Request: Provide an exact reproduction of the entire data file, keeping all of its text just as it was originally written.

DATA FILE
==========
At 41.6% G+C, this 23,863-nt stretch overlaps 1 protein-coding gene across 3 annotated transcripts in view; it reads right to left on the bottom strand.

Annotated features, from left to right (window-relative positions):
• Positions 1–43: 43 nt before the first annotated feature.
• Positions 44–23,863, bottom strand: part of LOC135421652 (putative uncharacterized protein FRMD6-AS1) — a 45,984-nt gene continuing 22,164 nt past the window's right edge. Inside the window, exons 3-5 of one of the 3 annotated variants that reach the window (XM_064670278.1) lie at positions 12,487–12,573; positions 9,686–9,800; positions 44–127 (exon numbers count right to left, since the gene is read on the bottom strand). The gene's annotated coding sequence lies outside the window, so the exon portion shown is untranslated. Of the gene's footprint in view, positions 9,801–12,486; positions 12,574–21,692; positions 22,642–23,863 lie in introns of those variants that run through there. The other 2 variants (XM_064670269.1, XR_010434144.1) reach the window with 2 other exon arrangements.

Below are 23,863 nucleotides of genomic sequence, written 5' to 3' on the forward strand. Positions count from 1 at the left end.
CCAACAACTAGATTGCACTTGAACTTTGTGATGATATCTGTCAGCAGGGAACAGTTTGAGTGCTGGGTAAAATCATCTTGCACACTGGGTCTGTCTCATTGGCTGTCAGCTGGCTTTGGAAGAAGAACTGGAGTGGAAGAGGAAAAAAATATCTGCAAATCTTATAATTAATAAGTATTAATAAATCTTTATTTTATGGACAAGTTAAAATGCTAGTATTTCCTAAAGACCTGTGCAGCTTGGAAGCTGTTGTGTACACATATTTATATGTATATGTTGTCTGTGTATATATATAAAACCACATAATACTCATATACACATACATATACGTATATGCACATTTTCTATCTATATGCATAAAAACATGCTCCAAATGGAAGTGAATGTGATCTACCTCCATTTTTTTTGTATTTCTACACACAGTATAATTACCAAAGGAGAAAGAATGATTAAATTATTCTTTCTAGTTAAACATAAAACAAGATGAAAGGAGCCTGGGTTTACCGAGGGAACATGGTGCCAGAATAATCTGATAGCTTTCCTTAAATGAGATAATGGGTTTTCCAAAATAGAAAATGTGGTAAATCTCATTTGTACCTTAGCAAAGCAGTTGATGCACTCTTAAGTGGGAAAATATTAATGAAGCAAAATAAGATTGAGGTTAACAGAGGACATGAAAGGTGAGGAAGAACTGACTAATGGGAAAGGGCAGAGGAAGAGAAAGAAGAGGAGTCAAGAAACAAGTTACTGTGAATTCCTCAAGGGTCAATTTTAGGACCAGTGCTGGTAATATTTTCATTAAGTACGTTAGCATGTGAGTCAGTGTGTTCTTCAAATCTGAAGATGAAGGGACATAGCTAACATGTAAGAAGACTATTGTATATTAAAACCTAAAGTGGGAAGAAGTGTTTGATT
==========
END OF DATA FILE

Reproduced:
At 41.6% G+C, this 23,863-nt stretch overlaps 1 protein-coding gene across 3 annotated transcripts in view; it reads right to left on the bottom strand.

Annotated features, from left to right (window-relative positions):
• Positions 1–43: 43 nt before the first annotated feature.
• Positions 44–23,863, bottom strand: part of LOC135421652 (putative uncharacterized protein FRMD6-AS1) — a 45,984-nt gene continuing 22,164 nt past the window's right edge. Inside the window, exons 3-5 of one of the 3 annotated variants that reach the window (XM_064670278.1) lie at positions 12,487–12,573; positions 9,686–9,800; positions 44–127 (exon numbers count right to left, since the gene is read on the bottom strand). The gene's annotated coding sequence lies outside the window, so the exon portion shown is untranslated. Of the gene's footprint in view, positions 9,801–12,486; positions 12,574–21,692; positions 22,642–23,863 lie in introns of those variants that run through there. The other 2 variants (XM_064670269.1, XR_010434144.1) reach the window with 2 other exon arrangements.

Below are 23,863 nucleotides of genomic sequence, written 5' to 3' on the forward strand. Positions count from 1 at the left end.
CCAACAACTAGATTGCACTTGAACTTTGTGATGATATCTGTCAGCAGGGAACAGTTTGAGTGCTGGGTAAAATCATCTTGCACACTGGGTCTGTCTCATTGGCTGTCAGCTGGCTTTGGAAGAAGAACTGGAGTGGAAGAGGAAAAAAATATCTGCAAATCTTATAATTAATAAGTATTAATAAATCTTTATTTTATGGACAAGTTAAAATGCTAGTATTTCCTAAAGACCTGTGCAGCTTGGAAGCTGTTGTGTACACATATTTATATGTATATGTTGTCTGTGTATATATATAAAACCACATAATACTCATATACACATACATATACGTATATGCACATTTTCTATCTATATGCATAAAAACATGCTCCAAATGGAAGTGAATGTGATCTACCTCCATTTTTTTTGTATTTCTACACACAGTATAATTACCAAAGGAGAAAGAATGATTAAATTATTCTTTCTAGTTAAACATAAAACAAGATGAAAGGAGCCTGGGTTTACCGAGGGAACATGGTGCCAGAATAATCTGATAGCTTTCCTTAAATGAGATAATGGGTTTTCCAAAATAGAAAATGTGGTAAATCTCATTTGTACCTTAGCAAAGCAGTTGATGCACTCTTAAGTGGGAAAATATTAATGAAGCAAAATAAGATTGAGGTTAACAGAGGACATGAAAGGTGAGGAAGAACTGACTAATGGGAAAGGGCAGAGGAAGAGAAAGAAGAGGAGTCAAGAAACAAGTTACTGTGAATTCCTCAAGGGTCAATTTTAGGACCAGTGCTGGTAATATTTTCATTAAGTACGTTAGCATGTGAGTCAGTGTGTTCTTCAAATCTGAAGATGAAGGGACATAGCTAACATGTAAGAAGACTATTGTATATTAAAACCTAAAGTGGGAAGAAGTGTTTGATT